That look on Dexter’s face is a little ambiguous. You say it’s nothing, but I took it as maybe there was hope for him in the future.
Colleton: At this moment, it is silence. That’s all he has in his head. It’s all that’s around him. He is serving out a very solitary sentence. He’s exiled himself from everything he cared about.
Did Dexter always plan to fake his own death and go into hiding or did he plan to take his own life when he drove into that hurricane?
Colleton: We have seen over the years that Dexter has a lot of different passports and IDs. We’ve established that in many episodes. The specifics of how he got there, I don’t think he had ahead of time, but it was the furthest away from the warmth, the sun and the light of Florida to a place that is bereft of all of that. It wasn’t like bait and switch. It’s purposefully, obviously ambiguous when he says that it’s inevitable that he kills everyone he loves and he’s got to save Hannah and Harrison — the two people he loves the most — from himself.
How do you feel about the series as a whole?
Colleton: I am very happy with where it ended. It’s where it always felt it should go. I remember at the first [Television Critics Association press tour] before the first season even started, I was asked a version of that question. I laid this out, which I shouldn’t have, not ever thinking we’d get past the first year: As Dexter puts together all the pieces of humanity and realizes what he’s done, he will have to punish himself by killing himself. It’s one of those off-the-cuff remarks, but I always thought that as the journey of him getting closer and closer to becoming a human being, the cost gets higher and higher and there’s an ultimate price he has to pay. But again, killing himself would be too easy. He has to live with emptiness and deny himself everything.
Full transcript at TVGuide.
Sara Colleton and Scott Buck explain the ending (EW):
Before the season started, you said the core idea behind this finale has been in the works for years. What was the original concept?
BUCK: The kernel idea were the last few scenes. They were what I pitched a few years ago. The main idea was Dexter is forced to kill Debra. And there are many ways that could happen. But those final scenes were pretty much unchanged.
Why was it important to end the show this way?
BUCK: It seemed like the ending that was most justified. In season 1, you saw this guy who was so compartmentalized. The last couple seasons have been about breaking down those walls by having his son and his relationship with Hannah and having Deb discover who he is. Still he was able to justify what he did. We felt it took the death of the one person he cared most about to really look at himself. [His fate] wasn’t something that happened to him but his decision. He had to bear the burden of deciding his own fate.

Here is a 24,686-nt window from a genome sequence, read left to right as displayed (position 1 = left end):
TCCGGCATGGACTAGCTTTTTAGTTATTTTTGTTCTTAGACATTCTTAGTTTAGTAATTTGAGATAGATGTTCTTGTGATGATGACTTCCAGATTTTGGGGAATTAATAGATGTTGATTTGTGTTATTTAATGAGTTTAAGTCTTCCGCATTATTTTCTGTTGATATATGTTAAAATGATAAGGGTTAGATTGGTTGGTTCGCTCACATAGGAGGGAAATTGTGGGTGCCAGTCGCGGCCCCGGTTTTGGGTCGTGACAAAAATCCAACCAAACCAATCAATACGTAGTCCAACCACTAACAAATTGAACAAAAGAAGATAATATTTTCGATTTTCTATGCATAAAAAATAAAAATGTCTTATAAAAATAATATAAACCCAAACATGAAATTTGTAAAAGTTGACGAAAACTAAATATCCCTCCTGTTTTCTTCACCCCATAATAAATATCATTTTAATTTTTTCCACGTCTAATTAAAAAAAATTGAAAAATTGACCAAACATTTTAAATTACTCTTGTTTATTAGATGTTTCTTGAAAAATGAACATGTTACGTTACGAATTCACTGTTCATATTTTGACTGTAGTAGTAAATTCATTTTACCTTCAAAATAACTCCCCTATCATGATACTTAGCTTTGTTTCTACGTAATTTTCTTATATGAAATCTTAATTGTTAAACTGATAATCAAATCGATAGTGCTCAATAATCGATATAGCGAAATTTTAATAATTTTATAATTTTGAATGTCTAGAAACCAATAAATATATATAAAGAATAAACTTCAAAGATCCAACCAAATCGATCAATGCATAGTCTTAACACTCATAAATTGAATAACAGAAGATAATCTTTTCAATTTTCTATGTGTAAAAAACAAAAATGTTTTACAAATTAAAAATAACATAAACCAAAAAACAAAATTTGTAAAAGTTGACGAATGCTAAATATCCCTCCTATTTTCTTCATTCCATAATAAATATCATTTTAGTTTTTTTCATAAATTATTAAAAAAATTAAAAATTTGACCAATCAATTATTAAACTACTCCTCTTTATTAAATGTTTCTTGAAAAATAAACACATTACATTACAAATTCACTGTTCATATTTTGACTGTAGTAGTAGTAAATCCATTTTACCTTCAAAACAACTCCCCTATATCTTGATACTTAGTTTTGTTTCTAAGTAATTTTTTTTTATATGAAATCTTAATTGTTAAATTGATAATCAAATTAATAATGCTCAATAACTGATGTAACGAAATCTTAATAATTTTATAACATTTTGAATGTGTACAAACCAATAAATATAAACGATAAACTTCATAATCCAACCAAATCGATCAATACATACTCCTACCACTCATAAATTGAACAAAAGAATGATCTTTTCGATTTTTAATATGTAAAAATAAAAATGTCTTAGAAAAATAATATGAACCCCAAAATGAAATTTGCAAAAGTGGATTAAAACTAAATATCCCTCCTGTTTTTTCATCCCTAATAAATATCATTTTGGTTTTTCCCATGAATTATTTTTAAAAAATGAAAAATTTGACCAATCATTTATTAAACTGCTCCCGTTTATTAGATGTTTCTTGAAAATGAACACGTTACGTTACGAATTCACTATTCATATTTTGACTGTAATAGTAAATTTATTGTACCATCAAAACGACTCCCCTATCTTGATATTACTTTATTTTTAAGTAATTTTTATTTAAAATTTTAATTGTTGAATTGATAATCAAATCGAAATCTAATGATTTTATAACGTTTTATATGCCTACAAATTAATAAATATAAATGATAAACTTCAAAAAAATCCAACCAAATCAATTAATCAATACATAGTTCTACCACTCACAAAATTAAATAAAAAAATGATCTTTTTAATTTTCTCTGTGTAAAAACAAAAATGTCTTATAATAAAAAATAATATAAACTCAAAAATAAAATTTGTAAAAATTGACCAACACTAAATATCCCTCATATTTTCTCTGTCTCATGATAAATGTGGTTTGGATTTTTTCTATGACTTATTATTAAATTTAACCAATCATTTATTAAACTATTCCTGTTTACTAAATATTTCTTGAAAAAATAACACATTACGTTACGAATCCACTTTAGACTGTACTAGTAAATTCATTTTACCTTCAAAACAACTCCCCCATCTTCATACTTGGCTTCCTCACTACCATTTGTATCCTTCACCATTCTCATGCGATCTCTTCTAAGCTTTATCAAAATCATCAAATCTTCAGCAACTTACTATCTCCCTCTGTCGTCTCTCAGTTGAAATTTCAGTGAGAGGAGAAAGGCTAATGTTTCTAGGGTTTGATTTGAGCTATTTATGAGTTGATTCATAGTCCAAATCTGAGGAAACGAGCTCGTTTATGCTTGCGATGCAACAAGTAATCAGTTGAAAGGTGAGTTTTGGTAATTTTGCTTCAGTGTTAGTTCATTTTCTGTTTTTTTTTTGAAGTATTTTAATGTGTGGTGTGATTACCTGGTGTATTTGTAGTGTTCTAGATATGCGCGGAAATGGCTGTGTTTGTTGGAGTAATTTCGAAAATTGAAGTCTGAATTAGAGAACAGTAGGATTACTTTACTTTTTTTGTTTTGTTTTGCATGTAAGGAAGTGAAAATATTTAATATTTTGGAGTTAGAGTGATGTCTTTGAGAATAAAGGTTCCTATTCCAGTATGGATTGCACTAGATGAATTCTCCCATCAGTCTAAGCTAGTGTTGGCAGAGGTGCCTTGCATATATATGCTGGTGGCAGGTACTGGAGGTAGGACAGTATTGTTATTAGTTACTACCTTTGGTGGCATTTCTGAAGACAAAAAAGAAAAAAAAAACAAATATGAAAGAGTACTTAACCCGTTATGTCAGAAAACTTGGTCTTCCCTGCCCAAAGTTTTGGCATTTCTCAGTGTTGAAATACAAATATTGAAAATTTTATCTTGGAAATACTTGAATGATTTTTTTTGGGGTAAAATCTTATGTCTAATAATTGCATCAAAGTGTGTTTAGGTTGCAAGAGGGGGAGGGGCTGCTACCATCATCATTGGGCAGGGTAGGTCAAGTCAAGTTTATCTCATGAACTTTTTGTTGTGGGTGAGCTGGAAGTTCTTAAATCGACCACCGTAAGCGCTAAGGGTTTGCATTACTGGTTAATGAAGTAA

Deb’s death is interesting choice because, for all intents and purposes, Deb basically “dies” off screen when she has her stroke and goes into a coma.
BUCK: In some ways. But I think we all feel the real moment is when Dexter hits that button. We also did it that way because in some ways it’s a little more shocking.
COLLETON: In their goodbye neither knows that they’re saying goodbye. I so admired [Jennifer Carpenter and Michael C. Hall] because they never let that this was their last scene slip through. They just tossed it off in a wonderful way. I really do think when Dex walks out of her room [viewers are going to] think everything is fine with Deb. But she doesn’t die off screen. When she takes her off life support she’s very much a presence there. I feel that’s what she wants. I would hope if it ever happen to me I’d have a big brother who would take that pain onto himself.
How did Dex get from his boat to the shore in the middle of a hurricane?
BUCK: Hopefully it’s not a question that will be examined too closely. The show has always been a half step away from reality; it’s a hyper-reality. We established there is an emergency life raft with an outboard motor on the boat. He could have gotten in the raft and made it safely to shore.
Full transcript at EW.